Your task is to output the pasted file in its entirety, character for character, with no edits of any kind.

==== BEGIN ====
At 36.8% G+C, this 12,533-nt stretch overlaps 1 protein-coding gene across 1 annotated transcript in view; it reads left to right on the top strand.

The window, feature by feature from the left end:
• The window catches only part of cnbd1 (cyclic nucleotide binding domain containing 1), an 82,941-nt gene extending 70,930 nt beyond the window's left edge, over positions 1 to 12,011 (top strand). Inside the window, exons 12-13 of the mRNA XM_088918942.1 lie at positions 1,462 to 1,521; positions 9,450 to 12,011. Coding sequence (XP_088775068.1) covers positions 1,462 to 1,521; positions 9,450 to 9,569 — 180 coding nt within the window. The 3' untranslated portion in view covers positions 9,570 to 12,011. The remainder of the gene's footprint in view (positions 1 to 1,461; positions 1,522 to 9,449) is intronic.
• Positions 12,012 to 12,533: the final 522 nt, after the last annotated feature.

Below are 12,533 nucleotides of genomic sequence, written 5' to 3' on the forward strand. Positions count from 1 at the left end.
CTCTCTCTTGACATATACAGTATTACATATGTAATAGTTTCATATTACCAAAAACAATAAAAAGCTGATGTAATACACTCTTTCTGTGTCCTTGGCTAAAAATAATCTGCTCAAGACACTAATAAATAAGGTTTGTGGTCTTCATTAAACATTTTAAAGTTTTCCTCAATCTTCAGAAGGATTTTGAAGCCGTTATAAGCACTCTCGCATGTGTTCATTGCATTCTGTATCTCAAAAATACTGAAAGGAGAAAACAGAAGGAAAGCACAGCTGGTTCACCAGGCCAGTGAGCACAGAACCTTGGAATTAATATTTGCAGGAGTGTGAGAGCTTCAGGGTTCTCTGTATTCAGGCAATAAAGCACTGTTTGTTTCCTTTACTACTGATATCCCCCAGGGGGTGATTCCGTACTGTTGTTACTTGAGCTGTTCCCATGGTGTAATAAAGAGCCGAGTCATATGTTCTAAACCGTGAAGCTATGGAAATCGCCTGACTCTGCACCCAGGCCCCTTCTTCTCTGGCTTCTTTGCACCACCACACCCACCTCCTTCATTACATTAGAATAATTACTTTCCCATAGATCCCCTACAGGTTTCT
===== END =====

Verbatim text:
At 36.8% G+C, this 12,533-nt stretch overlaps 1 protein-coding gene across 1 annotated transcript in view; it reads left to right on the top strand.

The window, feature by feature from the left end:
• The window catches only part of cnbd1 (cyclic nucleotide binding domain containing 1), an 82,941-nt gene extending 70,930 nt beyond the window's left edge, over positions 1 to 12,011 (top strand). Inside the window, exons 12-13 of the mRNA XM_088918942.1 lie at positions 1,462 to 1,521; positions 9,450 to 12,011. Coding sequence (XP_088775068.1) covers positions 1,462 to 1,521; positions 9,450 to 9,569 — 180 coding nt within the window. The 3' untranslated portion in view covers positions 9,570 to 12,011. The remainder of the gene's footprint in view (positions 1 to 1,461; positions 1,522 to 9,449) is intronic.
• Positions 12,012 to 12,533: the final 522 nt, after the last annotated feature.

Below are 12,533 nucleotides of genomic sequence, written 5' to 3' on the forward strand. Positions count from 1 at the left end.
CTCTCTCTTGACATATACAGTATTACATATGTAATAGTTTCATATTACCAAAAACAATAAAAAGCTGATGTAATACACTCTTTCTGTGTCCTTGGCTAAAAATAATCTGCTCAAGACACTAATAAATAAGGTTTGTGGTCTTCATTAAACATTTTAAAGTTTTCCTCAATCTTCAGAAGGATTTTGAAGCCGTTATAAGCACTCTCGCATGTGTTCATTGCATTCTGTATCTCAAAAATACTGAAAGGAGAAAACAGAAGGAAAGCACAGCTGGTTCACCAGGCCAGTGAGCACAGAACCTTGGAATTAATATTTGCAGGAGTGTGAGAGCTTCAGGGTTCTCTGTATTCAGGCAATAAAGCACTGTTTGTTTCCTTTACTACTGATATCCCCCAGGGGGTGATTCCGTACTGTTGTTACTTGAGCTGTTCCCATGGTGTAATAAAGAGCCGAGTCATATGTTCTAAACCGTGAAGCTATGGAAATCGCCTGACTCTGCACCCAGGCCCCTTCTTCTCTGGCTTCTTTGCACCACCACACCCACCTCCTTCATTACATTAGAATAATTACTTTCCCATAGATCCCCTACAGGTTTCT